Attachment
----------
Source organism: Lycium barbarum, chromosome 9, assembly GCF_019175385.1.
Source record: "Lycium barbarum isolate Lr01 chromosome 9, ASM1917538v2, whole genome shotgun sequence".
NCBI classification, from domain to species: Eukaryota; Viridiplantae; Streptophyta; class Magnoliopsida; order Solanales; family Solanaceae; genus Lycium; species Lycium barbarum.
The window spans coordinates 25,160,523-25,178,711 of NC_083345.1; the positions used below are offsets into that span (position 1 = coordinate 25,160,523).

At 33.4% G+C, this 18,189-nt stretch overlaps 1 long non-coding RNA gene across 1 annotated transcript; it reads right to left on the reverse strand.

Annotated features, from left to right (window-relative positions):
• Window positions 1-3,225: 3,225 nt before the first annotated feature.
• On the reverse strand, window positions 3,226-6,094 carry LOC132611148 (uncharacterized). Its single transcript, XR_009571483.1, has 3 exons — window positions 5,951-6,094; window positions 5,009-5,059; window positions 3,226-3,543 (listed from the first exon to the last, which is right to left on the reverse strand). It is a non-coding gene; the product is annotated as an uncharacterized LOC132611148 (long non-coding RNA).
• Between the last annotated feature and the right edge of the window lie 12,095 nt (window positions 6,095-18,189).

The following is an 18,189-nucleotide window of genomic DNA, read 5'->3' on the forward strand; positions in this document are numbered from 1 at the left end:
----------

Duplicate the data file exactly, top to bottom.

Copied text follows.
Source organism: Lycium barbarum, chromosome 9, assembly GCF_019175385.1.
Source record: "Lycium barbarum isolate Lr01 chromosome 9, ASM1917538v2, whole genome shotgun sequence".
NCBI classification, from domain to species: Eukaryota; Viridiplantae; Streptophyta; class Magnoliopsida; order Solanales; family Solanaceae; genus Lycium; species Lycium barbarum.
The window spans coordinates 25,160,523-25,178,711 of NC_083345.1; the positions used below are offsets into that span (position 1 = coordinate 25,160,523).

At 33.4% G+C, this 18,189-nt stretch overlaps 1 long non-coding RNA gene across 1 annotated transcript; it reads right to left on the reverse strand.

Annotated features, from left to right (window-relative positions):
• Window positions 1-3,225: 3,225 nt before the first annotated feature.
• On the reverse strand, window positions 3,226-6,094 carry LOC132611148 (uncharacterized). Its single transcript, XR_009571483.1, has 3 exons — window positions 5,951-6,094; window positions 5,009-5,059; window positions 3,226-3,543 (listed from the first exon to the last, which is right to left on the reverse strand). It is a non-coding gene; the product is annotated as an uncharacterized LOC132611148 (long non-coding RNA).
• Between the last annotated feature and the right edge of the window lie 12,095 nt (window positions 6,095-18,189).

The following is an 18,189-nucleotide window of genomic DNA, read 5'->3' on the forward strand; positions in this document are numbered from 1 at the left end: